• Mass Times

• Coming Events

• Sacraments

• Ministries

• Parish Staff

• Consultative Bodies

• Photo Gallery

• Virtual Tour

• History

• Contribute


• Bulletin

• In Your Midst

• Pastor's Desk


• Becoming Catholic

• Bookstore

• Faith Formation

• Funerals

• Immigrant Assistance

• Liturgy

• Mental Health

• Music

• Outreach/Advocacy

• Pastoral Care

• Weddings

• Young Adults

• Youth Ministry




The Twenty-Sixth Sunday in Ordinary Time
September 26, 2021

Watch this homily! (Begins at 34:05)


    "Would that all the Lord's people were prophets and that the Lord's spirit would be given to them all." Those words of Moses in today's first reading from the Book of Numbers were his rather surprising response to a situation that could have been downright threatening to him. Remember who Moses was: he was the leader of God’s chosen people and their liberator.  They looked to him for everything. For the people of Israel, the voice of Moses was the voice of God.

     But Moses was human, too, and when he became overburdened, God took some of the Spirit that was on him and gave it to seventy elders of the people who then also began to speak in God's name and with God's authority.

     That was one thing. But, then, two mavericks with the unlikely names of Eldad and Medad - total outsiders who hadn't even been present along with the seventy elders - began speaking in God’s name, too. A fearful, small-minded leader would have gotten nervous at that point – jealous of his authority. Not Moses. When he learned of it he expressed delight:  "Would that all the Lord's people were prophets and that the Lord's spirit would be given to them all...!"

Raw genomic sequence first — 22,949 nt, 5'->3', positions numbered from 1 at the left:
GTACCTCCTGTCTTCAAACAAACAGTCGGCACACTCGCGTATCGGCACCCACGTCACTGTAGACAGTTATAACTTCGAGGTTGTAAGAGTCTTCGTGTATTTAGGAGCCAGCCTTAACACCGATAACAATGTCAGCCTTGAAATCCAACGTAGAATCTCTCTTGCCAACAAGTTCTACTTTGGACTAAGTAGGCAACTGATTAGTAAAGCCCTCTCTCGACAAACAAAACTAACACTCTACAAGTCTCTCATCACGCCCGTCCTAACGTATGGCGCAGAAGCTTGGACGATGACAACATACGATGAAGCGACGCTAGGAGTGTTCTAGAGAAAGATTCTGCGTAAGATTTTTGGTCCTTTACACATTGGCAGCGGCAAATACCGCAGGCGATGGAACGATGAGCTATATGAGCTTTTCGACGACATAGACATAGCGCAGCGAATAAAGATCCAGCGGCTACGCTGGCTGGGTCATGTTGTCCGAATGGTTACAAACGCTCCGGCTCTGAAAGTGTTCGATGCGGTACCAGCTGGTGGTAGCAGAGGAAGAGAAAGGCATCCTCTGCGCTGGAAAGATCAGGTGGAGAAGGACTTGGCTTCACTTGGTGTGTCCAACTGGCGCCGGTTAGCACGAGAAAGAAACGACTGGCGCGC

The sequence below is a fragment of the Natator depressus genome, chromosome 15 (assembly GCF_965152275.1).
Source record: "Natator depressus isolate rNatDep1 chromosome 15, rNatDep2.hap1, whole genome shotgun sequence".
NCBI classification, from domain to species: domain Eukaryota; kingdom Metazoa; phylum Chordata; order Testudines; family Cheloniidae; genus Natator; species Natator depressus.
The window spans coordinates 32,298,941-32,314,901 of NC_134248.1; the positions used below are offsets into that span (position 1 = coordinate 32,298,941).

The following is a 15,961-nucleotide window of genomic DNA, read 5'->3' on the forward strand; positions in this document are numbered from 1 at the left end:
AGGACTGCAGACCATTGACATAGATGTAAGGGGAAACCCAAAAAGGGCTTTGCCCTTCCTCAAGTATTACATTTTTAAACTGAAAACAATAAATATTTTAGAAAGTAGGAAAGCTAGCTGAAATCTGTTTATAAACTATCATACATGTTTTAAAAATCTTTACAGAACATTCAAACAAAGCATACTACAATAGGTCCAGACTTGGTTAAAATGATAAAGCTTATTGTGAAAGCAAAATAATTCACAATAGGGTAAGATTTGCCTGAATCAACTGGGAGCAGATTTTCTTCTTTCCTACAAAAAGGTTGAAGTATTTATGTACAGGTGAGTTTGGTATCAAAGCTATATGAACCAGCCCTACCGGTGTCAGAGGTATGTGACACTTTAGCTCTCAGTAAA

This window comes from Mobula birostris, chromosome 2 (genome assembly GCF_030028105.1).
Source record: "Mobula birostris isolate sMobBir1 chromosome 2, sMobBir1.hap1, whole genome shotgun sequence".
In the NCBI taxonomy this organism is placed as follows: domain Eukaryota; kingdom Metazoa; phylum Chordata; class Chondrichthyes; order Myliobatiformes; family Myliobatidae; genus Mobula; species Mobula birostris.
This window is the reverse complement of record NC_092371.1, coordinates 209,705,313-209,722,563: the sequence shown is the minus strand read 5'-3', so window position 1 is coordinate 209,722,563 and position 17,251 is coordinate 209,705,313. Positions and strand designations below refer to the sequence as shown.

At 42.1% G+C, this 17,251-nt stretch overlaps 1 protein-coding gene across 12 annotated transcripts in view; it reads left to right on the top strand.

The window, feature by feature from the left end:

Moses was not one to place limits on God or on the workings of God's Spirit. Nor was Jesus. In today's Gospel passage from Mark we have something of a parallel. Instead of those two prophets without portfolio, Eldad and Medad, we have someone presuming to cast out demons in Jesus' name. And some nervous disciples try to put a stop to it. Jesus' response sounds a little like Moses: "Do not stop him. Whoever is not against us is for us!"

     Both these readings score a point for religious tolerance and pluralism. They speak about welcoming truth no matter where it comes from - even when it comes from ‘outsiders’ - maybe even from outside the ranks of believers – which was one of the great break-throughs of the Second Vatican Council. The truth, after all, is one. It is never a private possession. The truth lives in unexpected places as today’s scriptures make clear. “Whoever is not against us is for us,” said Jesus. And “Would that all God’s people were prophets and that the Lord’s Spirit were given to all!” said Moses.

     I hear something further in these readings, too: a call to avoid an ‘insider-outsider’ mentality. In the Church there are no outsiders. God’s Spirit has been poured out in abundance on us all. The inscription around our baptistery says it all: we are all of us “a chosen race, a royal priesthood, a holy nation.”  Moses’ dream that all God’s people might be prophets has been realized – in you and in me – in all the holy people of God, the Church.